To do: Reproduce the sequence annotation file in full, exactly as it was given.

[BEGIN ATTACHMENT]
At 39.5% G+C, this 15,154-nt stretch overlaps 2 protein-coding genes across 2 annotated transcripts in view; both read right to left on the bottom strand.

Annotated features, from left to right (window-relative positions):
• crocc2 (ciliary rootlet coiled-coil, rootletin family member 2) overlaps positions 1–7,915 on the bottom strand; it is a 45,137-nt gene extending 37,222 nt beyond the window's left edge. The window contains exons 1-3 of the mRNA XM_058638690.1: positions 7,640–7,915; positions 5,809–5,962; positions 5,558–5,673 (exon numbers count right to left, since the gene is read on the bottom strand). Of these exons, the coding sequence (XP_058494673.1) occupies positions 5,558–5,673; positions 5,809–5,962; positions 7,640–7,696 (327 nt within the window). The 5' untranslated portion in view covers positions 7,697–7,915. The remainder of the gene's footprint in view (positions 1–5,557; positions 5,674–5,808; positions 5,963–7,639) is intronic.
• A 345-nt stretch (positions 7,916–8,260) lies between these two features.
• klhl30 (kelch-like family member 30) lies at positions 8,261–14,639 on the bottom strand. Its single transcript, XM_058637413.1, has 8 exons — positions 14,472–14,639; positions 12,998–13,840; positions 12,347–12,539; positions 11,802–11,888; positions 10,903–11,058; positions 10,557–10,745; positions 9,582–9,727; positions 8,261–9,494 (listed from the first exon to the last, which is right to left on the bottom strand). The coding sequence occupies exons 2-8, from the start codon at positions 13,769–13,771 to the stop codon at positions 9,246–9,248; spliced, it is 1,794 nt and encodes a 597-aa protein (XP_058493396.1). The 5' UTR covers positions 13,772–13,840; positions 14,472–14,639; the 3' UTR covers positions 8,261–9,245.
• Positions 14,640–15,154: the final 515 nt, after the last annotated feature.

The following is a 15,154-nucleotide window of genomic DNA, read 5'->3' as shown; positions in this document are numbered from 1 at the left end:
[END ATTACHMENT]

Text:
At 39.5% G+C, this 15,154-nt stretch overlaps 2 protein-coding genes across 2 annotated transcripts in view; both read right to left on the bottom strand.

Annotated features, from left to right (window-relative positions):
• crocc2 (ciliary rootlet coiled-coil, rootletin family member 2) overlaps positions 1–7,915 on the bottom strand; it is a 45,137-nt gene extending 37,222 nt beyond the window's left edge. The window contains exons 1-3 of the mRNA XM_058638690.1: positions 7,640–7,915; positions 5,809–5,962; positions 5,558–5,673 (exon numbers count right to left, since the gene is read on the bottom strand). Of these exons, the coding sequence (XP_058494673.1) occupies positions 5,558–5,673; positions 5,809–5,962; positions 7,640–7,696 (327 nt within the window). The 5' untranslated portion in view covers positions 7,697–7,915. The remainder of the gene's footprint in view (positions 1–5,557; positions 5,674–5,808; positions 5,963–7,639) is intronic.
• A 345-nt stretch (positions 7,916–8,260) lies between these two features.
• klhl30 (kelch-like family member 30) lies at positions 8,261–14,639 on the bottom strand. Its single transcript, XM_058637413.1, has 8 exons — positions 14,472–14,639; positions 12,998–13,840; positions 12,347–12,539; positions 11,802–11,888; positions 10,903–11,058; positions 10,557–10,745; positions 9,582–9,727; positions 8,261–9,494 (listed from the first exon to the last, which is right to left on the bottom strand). The coding sequence occupies exons 2-8, from the start codon at positions 13,769–13,771 to the stop codon at positions 9,246–9,248; spliced, it is 1,794 nt and encodes a 597-aa protein (XP_058493396.1). The 5' UTR covers positions 13,772–13,840; positions 14,472–14,639; the 3' UTR covers positions 8,261–9,245.
• Positions 14,640–15,154: the final 515 nt, after the last annotated feature.

The following is a 15,154-nucleotide window of genomic DNA, read 5'->3' as shown; positions in this document are numbered from 1 at the left end: